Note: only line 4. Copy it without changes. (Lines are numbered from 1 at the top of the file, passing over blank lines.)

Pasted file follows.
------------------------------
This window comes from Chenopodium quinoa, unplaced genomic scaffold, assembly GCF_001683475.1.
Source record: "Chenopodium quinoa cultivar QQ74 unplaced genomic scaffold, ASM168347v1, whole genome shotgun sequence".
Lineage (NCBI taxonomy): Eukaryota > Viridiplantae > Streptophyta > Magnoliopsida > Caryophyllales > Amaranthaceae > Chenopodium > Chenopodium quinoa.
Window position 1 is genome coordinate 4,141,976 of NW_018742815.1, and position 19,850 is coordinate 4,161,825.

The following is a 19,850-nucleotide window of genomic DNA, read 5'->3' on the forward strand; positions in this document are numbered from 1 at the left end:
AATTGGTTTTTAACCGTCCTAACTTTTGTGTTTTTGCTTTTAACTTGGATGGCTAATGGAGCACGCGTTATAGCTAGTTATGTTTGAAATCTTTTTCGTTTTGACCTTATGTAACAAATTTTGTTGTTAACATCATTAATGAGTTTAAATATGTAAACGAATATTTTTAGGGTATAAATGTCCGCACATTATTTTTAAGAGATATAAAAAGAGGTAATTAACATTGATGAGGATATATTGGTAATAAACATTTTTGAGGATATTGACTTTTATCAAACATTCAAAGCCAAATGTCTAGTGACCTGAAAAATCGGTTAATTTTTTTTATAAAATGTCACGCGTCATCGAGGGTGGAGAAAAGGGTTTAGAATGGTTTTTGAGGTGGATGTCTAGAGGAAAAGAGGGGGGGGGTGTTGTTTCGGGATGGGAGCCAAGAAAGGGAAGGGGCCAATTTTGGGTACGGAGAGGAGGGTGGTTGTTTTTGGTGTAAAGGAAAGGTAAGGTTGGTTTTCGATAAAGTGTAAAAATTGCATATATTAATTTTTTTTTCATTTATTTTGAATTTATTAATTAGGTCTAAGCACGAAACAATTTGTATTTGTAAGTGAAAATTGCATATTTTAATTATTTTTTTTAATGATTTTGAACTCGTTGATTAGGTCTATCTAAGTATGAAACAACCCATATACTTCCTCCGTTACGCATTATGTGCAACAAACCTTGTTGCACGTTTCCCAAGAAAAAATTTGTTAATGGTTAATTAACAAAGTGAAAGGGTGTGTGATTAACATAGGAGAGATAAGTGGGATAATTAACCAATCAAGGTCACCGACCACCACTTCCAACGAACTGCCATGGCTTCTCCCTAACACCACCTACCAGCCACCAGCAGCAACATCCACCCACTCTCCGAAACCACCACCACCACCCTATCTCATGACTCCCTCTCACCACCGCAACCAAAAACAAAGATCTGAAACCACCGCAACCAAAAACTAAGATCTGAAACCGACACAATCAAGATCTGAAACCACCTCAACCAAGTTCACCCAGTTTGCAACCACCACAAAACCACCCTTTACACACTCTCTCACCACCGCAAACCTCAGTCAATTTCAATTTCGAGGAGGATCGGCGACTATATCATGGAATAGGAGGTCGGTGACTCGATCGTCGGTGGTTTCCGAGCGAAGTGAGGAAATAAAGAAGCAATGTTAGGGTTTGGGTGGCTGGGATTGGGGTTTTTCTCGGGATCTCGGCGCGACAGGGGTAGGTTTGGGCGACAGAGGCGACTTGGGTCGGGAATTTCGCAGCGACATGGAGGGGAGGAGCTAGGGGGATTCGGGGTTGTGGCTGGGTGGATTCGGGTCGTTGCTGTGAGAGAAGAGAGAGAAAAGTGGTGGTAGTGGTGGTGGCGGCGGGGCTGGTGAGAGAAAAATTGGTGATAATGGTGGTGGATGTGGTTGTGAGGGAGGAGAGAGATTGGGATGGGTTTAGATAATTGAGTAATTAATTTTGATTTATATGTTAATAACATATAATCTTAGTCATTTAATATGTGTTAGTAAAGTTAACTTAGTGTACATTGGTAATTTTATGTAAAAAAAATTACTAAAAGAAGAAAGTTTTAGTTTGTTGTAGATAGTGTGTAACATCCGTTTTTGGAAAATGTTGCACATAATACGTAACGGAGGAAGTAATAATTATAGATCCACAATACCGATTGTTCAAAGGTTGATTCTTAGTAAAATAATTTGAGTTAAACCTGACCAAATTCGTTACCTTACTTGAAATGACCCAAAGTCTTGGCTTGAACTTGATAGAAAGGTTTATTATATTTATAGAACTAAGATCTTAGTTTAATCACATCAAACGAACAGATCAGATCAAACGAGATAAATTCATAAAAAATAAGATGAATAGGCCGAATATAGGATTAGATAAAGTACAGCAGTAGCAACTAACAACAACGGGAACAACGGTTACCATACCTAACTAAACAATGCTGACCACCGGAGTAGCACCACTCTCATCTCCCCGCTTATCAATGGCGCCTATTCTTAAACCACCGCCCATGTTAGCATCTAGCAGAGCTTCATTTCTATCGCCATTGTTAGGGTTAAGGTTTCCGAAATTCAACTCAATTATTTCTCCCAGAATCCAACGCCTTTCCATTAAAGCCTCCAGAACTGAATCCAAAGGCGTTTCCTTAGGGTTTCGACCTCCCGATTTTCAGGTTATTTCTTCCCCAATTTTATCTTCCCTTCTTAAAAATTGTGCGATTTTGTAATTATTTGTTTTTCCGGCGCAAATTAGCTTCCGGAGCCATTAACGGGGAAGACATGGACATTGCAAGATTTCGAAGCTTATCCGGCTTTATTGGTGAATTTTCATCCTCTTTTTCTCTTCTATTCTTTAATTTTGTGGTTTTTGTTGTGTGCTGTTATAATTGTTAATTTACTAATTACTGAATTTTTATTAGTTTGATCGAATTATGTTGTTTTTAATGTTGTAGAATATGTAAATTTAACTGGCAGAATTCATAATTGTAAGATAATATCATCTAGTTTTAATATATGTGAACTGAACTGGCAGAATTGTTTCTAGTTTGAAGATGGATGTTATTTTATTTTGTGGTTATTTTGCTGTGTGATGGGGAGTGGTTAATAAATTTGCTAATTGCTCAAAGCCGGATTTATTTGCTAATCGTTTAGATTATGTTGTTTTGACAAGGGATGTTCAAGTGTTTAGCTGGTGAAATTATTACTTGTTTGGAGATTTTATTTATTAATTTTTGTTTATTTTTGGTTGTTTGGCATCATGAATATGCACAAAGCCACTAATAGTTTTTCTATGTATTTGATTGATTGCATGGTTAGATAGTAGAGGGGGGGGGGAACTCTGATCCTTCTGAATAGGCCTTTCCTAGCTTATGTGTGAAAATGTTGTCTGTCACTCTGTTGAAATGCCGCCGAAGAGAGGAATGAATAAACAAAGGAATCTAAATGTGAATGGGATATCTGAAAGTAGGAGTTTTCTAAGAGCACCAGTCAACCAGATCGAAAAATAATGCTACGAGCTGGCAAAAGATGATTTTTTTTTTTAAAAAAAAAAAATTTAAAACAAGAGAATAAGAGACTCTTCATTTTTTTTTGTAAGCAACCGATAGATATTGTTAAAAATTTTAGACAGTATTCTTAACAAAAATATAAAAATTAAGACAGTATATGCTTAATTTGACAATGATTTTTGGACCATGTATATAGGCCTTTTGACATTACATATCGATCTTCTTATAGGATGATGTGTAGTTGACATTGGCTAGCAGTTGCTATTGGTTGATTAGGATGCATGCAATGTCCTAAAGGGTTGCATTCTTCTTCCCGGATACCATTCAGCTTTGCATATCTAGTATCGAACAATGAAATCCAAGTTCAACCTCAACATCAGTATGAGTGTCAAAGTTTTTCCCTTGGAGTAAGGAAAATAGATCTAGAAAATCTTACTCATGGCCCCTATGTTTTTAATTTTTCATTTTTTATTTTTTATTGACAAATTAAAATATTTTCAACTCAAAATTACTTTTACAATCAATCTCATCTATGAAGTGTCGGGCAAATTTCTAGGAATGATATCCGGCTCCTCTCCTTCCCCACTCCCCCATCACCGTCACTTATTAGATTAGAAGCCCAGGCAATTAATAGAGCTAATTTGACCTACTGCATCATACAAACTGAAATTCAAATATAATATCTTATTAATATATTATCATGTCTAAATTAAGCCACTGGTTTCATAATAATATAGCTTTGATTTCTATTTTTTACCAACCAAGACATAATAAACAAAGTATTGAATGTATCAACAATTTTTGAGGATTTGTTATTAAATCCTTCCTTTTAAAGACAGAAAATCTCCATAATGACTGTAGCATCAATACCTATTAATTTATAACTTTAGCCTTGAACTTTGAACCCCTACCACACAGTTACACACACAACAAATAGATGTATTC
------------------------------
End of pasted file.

Window position 1 is genome coordinate 4,141,976 of NW_018742815.1, and position 19,850 is coordinate 4,161,825.